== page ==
East Asia is characterized by intricate production and distribution relationships, constituting part of a global triangular trading network. Japan, South Korea, Taiwan and multinational companies located in ASEAN produce sophisticated technology-intensive intermediate goods and capital goods and ship them to China and ASEAN for assembly by lower-skilled workers. The finished products are then exported throughout the world. These production and distribution networks have promoted economic efficiency and helped to make East Asia the manufacturing center of the world. This slicing up of the value-added chain in East Asia is particularly intricate and well-developed. It involves complicated combinations of intra-firm trade, arms-length transactions, and outsourcing (Kimura and Ando, 2005). These networks have allowed firms to exploit comparative advantage by breaking up long production processes and allocating the production blocks created in this way throughout Asia. The resulting production–distribution networks can be characterized as vertical intra-industry trade (VIIT). This VIIT differs both from the exchange of final goods emphasized by traditional trade theory for vertical inter-industry trade between the North and the South (e.g., between capital goods and apparel) and for horizontal intra-industry trade between the North and the North (e.g., between two differentiated types of automobiles). As Fukao et al. (2002) discuss, the production processes of an industry (e.g., the electronics industry) have been split into fragmented production blocks that can be located in different countries and the new VIIT is essentially based on differences in factor endowments in the fragmented production blocks between developing, emerging, and developed economies in the region. In order to decide on the optimal degree of fragmentation firms must weigh benefits and costs along the locational, ownership, and internalization dimensions (Kimura and Ando, 2005). Locational considerations include wage levels, factor endowments, technology transferability, physical and human infrastructure, and the existence of market-supportive institutions and political regimes. Ownership considerations are based upon technological and managerial differences between home and host country firms. The home country's advantage in this area must be sufficient to overcome the extra costs arising from differences in business customs, formal and informal norms, languages, etc. Internalization considerations refer to the net benefits obtained by FDI firms through more captive and integrated business activities conducted by parent firms. The optimal degree of internalization is determined by balancing the costs of asymmetric information, incomplete contracts, and ineffective dispute settlement mechanisms with the efficiency gains from complete outsourcing and deverticalization. When considering how exchange rate changes affect a firm's incentive for cross-border fragmentation, locational considerations are central. Exchange rate volatility, by increasing uncertainty, may reduce the locational benefits of cross-border fragmentation. In addition, an appreciation in the level of the exchange rate in the home country may cause firms or affiliates abroad to source from the host country rather than the home country. These effects have been discussed by the IMF (2005) and Yoshitomi (2007). The IMF argues that the flow of imports for processing will be driven by the demand for final exports in the rest of the world, and that the exchange rate elasticity for imports for processing will be small (about 0.1). Yoshitomi argues that exchange rate volatility will hinder the expansion of East Asian production and distribution networks. To understand Yoshitomi's argument the theoretical framework of Ando and Kimura (2007) is useful. They show that the service link cost for production blocks separated by national borders is an increasing function of risk and uncertainty. Kiyota and Urata (2004) note that exchange rate volatility may increase risk and uncertainty in East Asia. Thus volatility may interfere with the slicing up of the value-added chain in East Asia. In the case of Japan, parts and components for assembly flow in approximately equal quantities to China, ASEAN-5, and South Korea and Taiwan.1 Once a Japanese firm has invested in another East Asian country and established a cross-border production network it does not withdraw from that country. However, the volume of new FDI, capital goods, and parts and components that flows to a particular country may decrease if the country's locational advantages fall relative to other countries.2 Exchange rate volatility could thus cause Japanese firms to redirect some of their assembly operations from one East Asian country to another or back to Japan. Previous research concerning the effects of exchange rate volatility on trade has been inconclusive. Theoretically the relationship between volatility and trade depends on a number of specific assumptions (see Clark et al., 2004). Empirically the results have been mixed (see McKenzie, 1999). Several studies have investigated how volatility affects East Asian trade. Ito and Yoshida (2006), seeking to explain East Asian exports in the context of a triangular trading model using annual data from 1990 to 2000, found that exchange rate volatility did not help to explain East Asian exports to the U.S. Poon et al. (2005), using an error-correction model and more than 20 years of quarterly data for five East Asian countries, reported that exchange rate volatility reduced total exports for Japan, South Korea, and Singapore. Bénassy-Quéré and Lahrèche-Révil (2003), using panel data techniques and annual data from 1984 to 2001, reported that exchange rate volatility did not affect exports from one East Asian country to other East Asian countries. Thorbecke (2008), also using panel data techniques and annual data from 1982 to 2003, reported that volatility reduced East Asian intermediate goods exports to all countries (including East Asia and the rest of the world). This paper differs from previous studies by investigating specifically how exchange rate volatility affects parts and components exports within East Asian production networks. To do this it investigates the determinants of electronic components exports within East Asia. As documented below, electronic components is the second most exported product category among East Asian economies and final electronic goods is the most exported category from East Asian countries to the world. The flow of electronic components thus plays a crucial role in regional production networks. The results presented here indicate that exchange rate volatility does reduce trade in electronic parts and components within the region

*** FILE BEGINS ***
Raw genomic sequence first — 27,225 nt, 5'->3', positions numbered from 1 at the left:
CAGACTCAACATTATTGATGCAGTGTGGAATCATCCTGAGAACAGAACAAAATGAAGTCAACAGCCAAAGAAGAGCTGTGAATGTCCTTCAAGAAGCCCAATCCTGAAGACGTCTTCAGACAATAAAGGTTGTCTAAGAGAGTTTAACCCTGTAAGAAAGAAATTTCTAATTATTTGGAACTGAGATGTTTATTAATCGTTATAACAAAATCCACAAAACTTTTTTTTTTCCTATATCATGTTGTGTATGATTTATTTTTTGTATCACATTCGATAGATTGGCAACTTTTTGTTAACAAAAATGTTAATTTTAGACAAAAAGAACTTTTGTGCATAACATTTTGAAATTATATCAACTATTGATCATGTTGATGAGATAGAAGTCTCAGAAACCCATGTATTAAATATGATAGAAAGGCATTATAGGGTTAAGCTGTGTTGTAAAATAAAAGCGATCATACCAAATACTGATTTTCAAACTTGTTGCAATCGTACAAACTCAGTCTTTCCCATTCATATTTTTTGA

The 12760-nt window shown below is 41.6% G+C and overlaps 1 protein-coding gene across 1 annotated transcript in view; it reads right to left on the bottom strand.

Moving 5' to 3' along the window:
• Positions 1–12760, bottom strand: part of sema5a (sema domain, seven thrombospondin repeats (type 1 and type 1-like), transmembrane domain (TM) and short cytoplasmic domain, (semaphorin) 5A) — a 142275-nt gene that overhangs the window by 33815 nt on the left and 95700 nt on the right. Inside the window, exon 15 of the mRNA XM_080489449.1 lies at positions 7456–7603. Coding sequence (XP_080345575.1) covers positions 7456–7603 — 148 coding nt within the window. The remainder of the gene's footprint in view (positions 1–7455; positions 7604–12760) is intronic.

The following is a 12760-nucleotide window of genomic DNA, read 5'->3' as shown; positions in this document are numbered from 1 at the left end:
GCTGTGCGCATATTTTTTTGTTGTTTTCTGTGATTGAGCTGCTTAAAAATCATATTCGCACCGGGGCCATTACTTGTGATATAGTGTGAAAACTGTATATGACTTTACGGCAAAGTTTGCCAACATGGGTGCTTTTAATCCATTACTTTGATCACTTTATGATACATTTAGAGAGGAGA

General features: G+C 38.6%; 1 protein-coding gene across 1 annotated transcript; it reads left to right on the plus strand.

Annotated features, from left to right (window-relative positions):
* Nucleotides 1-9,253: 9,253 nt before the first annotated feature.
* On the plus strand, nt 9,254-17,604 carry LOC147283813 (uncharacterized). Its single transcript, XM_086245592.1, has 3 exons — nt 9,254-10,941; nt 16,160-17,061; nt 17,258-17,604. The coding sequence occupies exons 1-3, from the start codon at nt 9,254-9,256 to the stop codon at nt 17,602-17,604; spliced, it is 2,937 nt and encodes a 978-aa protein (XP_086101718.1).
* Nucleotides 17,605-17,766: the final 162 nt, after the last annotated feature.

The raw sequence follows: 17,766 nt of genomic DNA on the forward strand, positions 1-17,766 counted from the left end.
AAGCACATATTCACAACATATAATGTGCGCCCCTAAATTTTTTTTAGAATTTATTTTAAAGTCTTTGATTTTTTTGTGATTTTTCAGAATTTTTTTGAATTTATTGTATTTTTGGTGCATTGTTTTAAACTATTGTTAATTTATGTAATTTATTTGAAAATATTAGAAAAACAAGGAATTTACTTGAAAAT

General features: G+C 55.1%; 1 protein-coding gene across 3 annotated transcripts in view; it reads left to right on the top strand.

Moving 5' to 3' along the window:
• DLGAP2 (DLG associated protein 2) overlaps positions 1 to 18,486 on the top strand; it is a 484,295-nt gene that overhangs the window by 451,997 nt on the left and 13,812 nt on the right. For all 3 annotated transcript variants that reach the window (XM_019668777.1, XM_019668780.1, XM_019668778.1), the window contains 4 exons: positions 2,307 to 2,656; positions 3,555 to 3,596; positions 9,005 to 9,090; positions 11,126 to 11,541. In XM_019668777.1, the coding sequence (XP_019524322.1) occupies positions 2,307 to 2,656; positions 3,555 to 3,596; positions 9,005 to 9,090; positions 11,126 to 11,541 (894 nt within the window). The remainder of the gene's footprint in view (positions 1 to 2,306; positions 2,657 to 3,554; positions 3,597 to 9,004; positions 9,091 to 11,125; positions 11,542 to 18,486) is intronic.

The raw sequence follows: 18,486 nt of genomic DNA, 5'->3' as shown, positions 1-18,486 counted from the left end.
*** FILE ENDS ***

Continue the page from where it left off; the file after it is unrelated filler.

نتیجه گیری انگلیسی
East Asia is characterized by intricate production and distribution networks that allow fragmented production blocks to be allocated across countries based on comparative advantage. These networks have produced enormous efficiency gains. The second largest category of goods traded between East Asian countries is electronic components. In 2005 more than 15% of the goods exported between East Asian countries were electronic components. The IMF (2005) argues that the flow of parts and components to processor economies in East Asia should depend on the exports of final assembled goods from the processor economies to the rest of the world. The IMF also argues that the flow of these goods should not be sensitive to bilateral exchange rates between supply chain countries. Yoshitomi (2007) argues that exchange rate volatility, by increasing uncertainty, may reduce the locational benefits of cross-border fragmentation. The results presented here are consistent with the arguments of the IMF (2005) and Yoshitomi (2007). The flow of electronic components to processor economies in East Asia is very sensitive to the exports of final electronic goods to the rest of the world and to exchange rate volatility but not to the bilateral real exchange rate. There are at least two policy implications of the results presented here. One follows from the fact that 70% of final electronics goods exports from East Asian countries in 2005 went outside the region and 30% went to the U.S. alone. Thus, a slowdown in the rest of the world (especially the U.S.) that decreased final electronics goods exports from East Asia would also curtail the flow of electronic components within the region. Policy makers should be prepared for this. The second policy implication is that exchange rate volatility deters the flow of intermediate goods and thus the slicing up of the value-added chain. One way to maintain stable exchange rates would be for countries in the region to adopt a common basket of Asian currencies as their reference rate and establish wide bands around the central rate. Stable intra-regional exchange rates would not only maintain the flow of intermediate goods but also allow East Asian currencies to appreciate together if the dollar started to depreciate. Since intra-regional trade accounts for about 55% of total trade, concerted appreciations against the dollar would cause effective exchange rates in the region to appreciate by less than half as much. Fragmentation in East Asia is particularly sophisticated and well-developed. The production processes of the electronics industry and other industries have been split into fragmented production blocks that can be located in different countries based on differences in factor endowments. The resulting efficiency gains have been enormous. Yoshitomi (2007) argues that exchange rate volatility, by increasing uncertainty, may reduce firms' incentives for cross-border fragmentation. The results presented here for the electronics industry support his assertion. Policy makers should thus consider how to maintain stable exchange rates in the region in order to provide a steady backdrop for East Asian production networks.